The aroma of sandesh and chai filled the living room as I entered our apartment in Calcutta, India, on a scorching summer day after a day of traveling. I was exhausted, physically, and emotionally. And my only thought was, “where is my grandmother?”
After battling Parkinson’s disease for twenty-two years, my grandma, Lily Gooptu, fell and fractured her hip; and a spiral of events took place this summer that led to her leaving this world last month.
But my relationship with her is still innocuously alive.
She comes alive in my dreams often and it brings me abundant joy. The type of joy you feel when you flip a page on a children’s book; a page full of color, comfort and happy endings.
One of my recent dreams was centered in a living room that was full of white couches, pink porcelain tea sets, flowers, and people were gathered around to talk about my grandmother, all in the while she was occupying a seat on the couch herself. Her eyes were fixated on me and she was smiling beautifully at me the whole time, her blue-ish green eyes shining like the glistening ocean under the midday sun.
In another dream, I ran to her and hugged her tightly. I apologized to her for something, and asked if she was upset with me; and she kissed my forehead and said “No shona (endearing term), how can I ever possibly be upset with you?”
Growing up between India, an expatriate community in Dhahran, Saudi Arabia, and the United States, allowed me to learn how love transcends cultures, languages, and rituals.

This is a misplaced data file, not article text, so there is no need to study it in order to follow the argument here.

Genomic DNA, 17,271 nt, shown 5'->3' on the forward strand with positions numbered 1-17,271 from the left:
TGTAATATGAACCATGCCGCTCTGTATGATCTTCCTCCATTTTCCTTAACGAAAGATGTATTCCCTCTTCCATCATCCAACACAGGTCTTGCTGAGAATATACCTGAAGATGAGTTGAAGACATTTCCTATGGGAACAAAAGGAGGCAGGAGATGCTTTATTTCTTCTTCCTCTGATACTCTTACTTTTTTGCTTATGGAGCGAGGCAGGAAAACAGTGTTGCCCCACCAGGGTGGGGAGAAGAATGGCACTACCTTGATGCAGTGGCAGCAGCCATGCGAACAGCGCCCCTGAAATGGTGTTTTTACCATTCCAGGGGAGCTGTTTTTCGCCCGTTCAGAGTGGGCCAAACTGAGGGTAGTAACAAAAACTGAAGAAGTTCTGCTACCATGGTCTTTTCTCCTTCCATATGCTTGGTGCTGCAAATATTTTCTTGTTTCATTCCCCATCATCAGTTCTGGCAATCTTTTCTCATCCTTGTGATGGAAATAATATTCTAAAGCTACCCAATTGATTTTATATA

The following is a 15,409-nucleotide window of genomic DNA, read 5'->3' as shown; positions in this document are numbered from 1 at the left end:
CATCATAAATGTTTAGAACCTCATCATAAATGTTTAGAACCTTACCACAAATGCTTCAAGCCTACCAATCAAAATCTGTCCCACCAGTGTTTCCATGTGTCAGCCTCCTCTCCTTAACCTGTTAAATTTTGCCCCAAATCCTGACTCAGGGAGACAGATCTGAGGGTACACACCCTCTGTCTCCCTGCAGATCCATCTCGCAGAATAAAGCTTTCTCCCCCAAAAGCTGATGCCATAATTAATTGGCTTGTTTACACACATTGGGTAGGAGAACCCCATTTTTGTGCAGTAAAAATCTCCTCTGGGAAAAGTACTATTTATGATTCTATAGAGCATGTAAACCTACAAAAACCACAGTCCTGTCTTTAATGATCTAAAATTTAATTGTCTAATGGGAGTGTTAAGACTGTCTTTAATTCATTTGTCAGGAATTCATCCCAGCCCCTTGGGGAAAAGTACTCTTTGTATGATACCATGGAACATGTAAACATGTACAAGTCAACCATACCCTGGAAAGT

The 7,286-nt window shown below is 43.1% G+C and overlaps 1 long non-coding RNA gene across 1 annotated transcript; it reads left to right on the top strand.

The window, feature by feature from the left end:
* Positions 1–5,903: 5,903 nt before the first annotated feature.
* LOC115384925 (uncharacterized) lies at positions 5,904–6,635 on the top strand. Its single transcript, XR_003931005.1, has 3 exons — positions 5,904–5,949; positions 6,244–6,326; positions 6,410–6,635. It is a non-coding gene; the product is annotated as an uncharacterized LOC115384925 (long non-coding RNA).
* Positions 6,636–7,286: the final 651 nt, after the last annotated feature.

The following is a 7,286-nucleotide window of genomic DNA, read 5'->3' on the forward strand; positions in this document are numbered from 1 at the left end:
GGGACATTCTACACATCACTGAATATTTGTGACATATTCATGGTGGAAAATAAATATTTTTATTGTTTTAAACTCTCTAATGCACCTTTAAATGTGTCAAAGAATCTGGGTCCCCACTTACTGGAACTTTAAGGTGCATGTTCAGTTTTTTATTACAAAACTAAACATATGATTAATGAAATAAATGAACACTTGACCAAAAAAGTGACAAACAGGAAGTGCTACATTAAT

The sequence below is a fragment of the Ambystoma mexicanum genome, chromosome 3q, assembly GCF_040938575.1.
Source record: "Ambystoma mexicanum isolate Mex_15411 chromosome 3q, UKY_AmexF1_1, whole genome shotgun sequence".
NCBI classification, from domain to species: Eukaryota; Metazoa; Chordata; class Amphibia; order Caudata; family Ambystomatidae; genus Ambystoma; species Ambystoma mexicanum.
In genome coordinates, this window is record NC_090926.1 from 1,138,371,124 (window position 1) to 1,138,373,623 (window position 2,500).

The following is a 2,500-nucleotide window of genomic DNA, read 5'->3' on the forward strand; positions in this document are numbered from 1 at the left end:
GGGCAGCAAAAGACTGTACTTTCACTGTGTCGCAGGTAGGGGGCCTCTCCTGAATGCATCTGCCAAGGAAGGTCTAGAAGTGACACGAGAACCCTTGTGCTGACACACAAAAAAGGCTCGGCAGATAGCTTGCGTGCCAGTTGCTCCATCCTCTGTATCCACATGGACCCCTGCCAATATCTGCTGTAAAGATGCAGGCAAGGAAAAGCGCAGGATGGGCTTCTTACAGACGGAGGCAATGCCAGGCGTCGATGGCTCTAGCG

This is why I stayed with my grandmother until the moment she was cremated, despite it being a traumatic process filled with rituals I did not often understand. All I knew was that I wanted to honor the unconditional love we shared.
As we dispersed her ashes in the Ganges River, none of my concerns about death rituals in Hinduism mattered. I remember feeling at peace and deeply connected to her.
And the connection I feel with her presents itself in indefinite ways.
Looking at her photos from her theater days in Calcutta sparks an innocent desire to be a part of a play someday, and when I remember her stories of her time abroad in Europe, I too, want to travel to Switzerland, her favorite country, and relive the happiness she described.
We shared a love of perfumes, dogs, chocolates, eating take-out food with good company, the color purple, and talking in British accents.
Her caregivers told me I resemble my grandmother through my mannerisms and traits, and I am warmed to know I continue her legacy through my idiosyncrasies.
Never will I forget the smell of her flowery perfume, the jubilant smile she had on her face when her loved ones were in her company, the taste of her delicious pulao, and most importantly, her courage to not allow her disability to define her.
When I get sad, I recall how she would call my name across the apartment during my visits and signal with her hands to come to her room, accompanied with a beautiful smile, and restless legs that were secretly saying I wish I walk over to you. This memory will always light my way through life’s trenches.
Recently, I have found myself looking for the color purple when I go shopping and scanning for porcelain tea seats.
And I go to bed each night praying that I dream of her.
Although death hallmarks the end of one’s life, it also herald’s the beginning of a new chapter, one that writes itself through dreams, memories, and traits we pick up along the way. These are all precious emblems that death can never rob us of.